MANHATTAN (CN) – The Department of Homeland Security can redact 18 documents about its massive surveillance video system in Lower Manhattan, said to be modeled on London’s “Ring of Steel,” a federal judge ruled.
U.S. District Judge John Koeltl last week denied the New York Civil Liberties Union’s request to release the redacted portions of the documents.
The NYCLU sought documents about the Lower Manhattan Security Initiative, led by the New York City Police Department with partial financing from DHS.
The NYCLU filed its FOIA complaint in June 2009.
The project will cost $100 million and use thousands of cameras to create a database tracking millions of New Yorkers, according to the complaint: “Therefore, the system’s planning and implementation raise enormous implications for privacy rights and the lack of public input into the system.”
Judge Koeltl wrote: “At this stage of the litigation, after extensive production of documents by the Government and good-faith negotiations between the parties, only portions of 18 documents remain at issue.”
Homeland Security claims that the redacted materials are exempt from disclosure, and submitted declarations from the Federal Emergency Management Agency and the National Protection and Programs Directorate saying so.
Koeltl found that the redactions break down into five categories: the location of cameras and license plate readers; the types of equipment used; the implementation timeline; the number of buildings and properties protected; and identifying information about the properties.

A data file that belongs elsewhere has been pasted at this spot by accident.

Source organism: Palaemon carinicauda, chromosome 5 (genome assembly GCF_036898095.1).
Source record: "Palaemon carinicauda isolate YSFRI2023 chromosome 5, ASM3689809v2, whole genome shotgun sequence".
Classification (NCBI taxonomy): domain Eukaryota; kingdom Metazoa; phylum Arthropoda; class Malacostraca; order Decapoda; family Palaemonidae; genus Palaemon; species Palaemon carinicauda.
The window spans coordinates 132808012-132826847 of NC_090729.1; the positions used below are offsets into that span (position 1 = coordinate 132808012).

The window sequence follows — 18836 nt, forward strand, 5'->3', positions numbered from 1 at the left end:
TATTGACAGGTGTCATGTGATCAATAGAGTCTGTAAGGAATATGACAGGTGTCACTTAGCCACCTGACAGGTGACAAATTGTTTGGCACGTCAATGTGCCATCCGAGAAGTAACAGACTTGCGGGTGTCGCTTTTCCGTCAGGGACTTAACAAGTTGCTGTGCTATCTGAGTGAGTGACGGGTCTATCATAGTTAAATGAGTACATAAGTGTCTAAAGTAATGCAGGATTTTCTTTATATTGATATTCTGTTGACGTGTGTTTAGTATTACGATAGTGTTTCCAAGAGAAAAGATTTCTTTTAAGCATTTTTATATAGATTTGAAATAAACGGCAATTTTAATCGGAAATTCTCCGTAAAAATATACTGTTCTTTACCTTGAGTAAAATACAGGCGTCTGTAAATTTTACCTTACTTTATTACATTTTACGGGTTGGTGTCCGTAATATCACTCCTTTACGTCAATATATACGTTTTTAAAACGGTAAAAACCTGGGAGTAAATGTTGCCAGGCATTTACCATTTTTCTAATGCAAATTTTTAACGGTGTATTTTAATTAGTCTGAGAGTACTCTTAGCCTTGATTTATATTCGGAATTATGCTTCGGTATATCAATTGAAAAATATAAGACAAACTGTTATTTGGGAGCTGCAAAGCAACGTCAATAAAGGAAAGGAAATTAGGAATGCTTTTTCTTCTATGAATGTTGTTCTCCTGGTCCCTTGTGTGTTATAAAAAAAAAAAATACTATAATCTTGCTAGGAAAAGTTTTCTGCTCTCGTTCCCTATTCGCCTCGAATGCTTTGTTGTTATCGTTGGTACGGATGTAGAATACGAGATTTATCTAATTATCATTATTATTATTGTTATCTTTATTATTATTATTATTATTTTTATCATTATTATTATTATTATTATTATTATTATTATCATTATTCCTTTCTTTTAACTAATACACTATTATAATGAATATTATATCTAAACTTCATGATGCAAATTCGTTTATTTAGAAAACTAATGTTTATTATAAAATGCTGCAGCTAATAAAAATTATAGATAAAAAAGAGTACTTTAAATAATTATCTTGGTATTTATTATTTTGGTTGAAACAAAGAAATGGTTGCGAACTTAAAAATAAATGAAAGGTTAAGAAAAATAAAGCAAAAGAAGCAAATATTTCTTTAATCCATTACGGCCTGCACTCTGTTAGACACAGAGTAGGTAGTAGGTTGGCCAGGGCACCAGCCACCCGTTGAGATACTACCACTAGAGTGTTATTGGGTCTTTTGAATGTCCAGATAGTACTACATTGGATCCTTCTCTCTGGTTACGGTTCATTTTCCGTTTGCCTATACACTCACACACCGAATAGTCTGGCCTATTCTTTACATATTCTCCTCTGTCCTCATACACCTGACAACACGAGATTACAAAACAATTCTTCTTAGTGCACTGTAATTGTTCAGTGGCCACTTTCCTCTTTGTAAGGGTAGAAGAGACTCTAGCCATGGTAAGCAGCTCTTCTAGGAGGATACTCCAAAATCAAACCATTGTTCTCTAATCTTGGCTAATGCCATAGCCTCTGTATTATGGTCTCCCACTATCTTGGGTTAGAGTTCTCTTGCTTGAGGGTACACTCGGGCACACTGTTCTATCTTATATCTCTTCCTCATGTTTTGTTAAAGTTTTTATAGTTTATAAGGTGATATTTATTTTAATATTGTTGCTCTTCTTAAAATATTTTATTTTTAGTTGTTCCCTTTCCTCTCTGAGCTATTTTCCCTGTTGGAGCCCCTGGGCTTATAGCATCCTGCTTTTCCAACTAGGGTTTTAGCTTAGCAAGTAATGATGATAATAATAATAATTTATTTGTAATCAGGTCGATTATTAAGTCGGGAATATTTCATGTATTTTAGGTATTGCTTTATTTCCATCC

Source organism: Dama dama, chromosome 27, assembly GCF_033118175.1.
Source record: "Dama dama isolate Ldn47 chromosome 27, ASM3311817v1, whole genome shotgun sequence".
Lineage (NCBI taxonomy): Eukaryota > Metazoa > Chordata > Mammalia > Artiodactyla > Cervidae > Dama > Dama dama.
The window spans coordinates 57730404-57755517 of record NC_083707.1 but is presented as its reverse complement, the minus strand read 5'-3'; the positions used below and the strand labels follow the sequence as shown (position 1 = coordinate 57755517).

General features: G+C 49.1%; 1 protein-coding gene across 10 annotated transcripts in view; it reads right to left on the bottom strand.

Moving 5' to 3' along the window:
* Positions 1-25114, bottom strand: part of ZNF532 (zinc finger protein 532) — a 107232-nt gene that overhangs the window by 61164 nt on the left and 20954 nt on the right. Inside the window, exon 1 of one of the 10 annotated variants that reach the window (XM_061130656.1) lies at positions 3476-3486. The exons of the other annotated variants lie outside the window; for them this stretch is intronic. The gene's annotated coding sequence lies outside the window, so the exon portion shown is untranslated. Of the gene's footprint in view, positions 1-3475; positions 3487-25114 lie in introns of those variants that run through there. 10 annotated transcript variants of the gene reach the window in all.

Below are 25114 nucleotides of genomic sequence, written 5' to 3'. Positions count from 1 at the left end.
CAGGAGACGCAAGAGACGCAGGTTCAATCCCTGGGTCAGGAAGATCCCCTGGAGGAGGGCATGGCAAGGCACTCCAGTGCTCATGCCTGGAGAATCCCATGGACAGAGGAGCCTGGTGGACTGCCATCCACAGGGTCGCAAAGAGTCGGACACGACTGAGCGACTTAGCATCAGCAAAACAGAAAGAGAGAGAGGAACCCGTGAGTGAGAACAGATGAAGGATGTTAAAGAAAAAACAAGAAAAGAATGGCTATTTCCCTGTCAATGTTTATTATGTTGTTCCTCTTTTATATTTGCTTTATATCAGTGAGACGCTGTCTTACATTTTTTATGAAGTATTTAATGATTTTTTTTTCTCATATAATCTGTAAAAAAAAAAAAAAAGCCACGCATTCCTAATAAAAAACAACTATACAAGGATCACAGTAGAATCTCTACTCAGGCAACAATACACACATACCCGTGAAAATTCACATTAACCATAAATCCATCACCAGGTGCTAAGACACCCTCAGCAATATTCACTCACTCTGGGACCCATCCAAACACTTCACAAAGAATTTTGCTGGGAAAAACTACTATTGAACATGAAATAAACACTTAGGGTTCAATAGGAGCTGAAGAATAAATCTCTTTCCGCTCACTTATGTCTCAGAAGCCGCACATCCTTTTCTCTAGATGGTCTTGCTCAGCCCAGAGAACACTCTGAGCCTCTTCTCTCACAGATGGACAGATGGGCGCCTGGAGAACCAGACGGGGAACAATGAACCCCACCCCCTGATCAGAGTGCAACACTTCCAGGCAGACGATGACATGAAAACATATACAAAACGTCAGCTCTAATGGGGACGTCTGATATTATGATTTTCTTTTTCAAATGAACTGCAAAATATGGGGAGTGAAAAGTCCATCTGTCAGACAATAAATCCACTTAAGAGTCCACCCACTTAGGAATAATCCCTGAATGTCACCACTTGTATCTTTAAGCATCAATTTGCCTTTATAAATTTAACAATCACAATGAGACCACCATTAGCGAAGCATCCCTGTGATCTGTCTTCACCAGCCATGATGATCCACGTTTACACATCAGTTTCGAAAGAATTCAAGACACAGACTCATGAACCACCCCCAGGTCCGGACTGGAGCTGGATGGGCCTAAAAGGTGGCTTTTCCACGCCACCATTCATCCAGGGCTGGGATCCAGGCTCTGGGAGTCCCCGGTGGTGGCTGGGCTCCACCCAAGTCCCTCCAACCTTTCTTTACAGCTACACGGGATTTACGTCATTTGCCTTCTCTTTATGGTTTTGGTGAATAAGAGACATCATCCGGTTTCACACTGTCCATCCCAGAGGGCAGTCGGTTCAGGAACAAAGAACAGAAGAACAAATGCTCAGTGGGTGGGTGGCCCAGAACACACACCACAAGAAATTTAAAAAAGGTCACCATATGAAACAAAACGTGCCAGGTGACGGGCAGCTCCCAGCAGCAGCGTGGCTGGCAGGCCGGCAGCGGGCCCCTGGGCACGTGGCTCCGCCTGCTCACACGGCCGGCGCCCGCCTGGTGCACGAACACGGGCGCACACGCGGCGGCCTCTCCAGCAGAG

Judge Koeltl found that that information should be protected.
“The location of license plate readers and cameras is the plainest example: although it is publicly known that the LMSI uses cameras and license plate readers, the specific locations of those devices are unknown, and their disclosure could unquestionably aid criminals in evading detection and thereby circumventing the law. …
“Similarly, although the mechanics of cameras and license plate readers are ‘generally known,’ the specific types of devices used by the LMSI, their capabilities, and their means of transmitting data are all unknown. Potential criminals can only guess at what devices are in use and how to circumvent them,” according to the Opinion and Order.
The Manhattan U.S. Attorney’s Office declined to comment.
The NYCLU did not immediately respond to questions sent by email.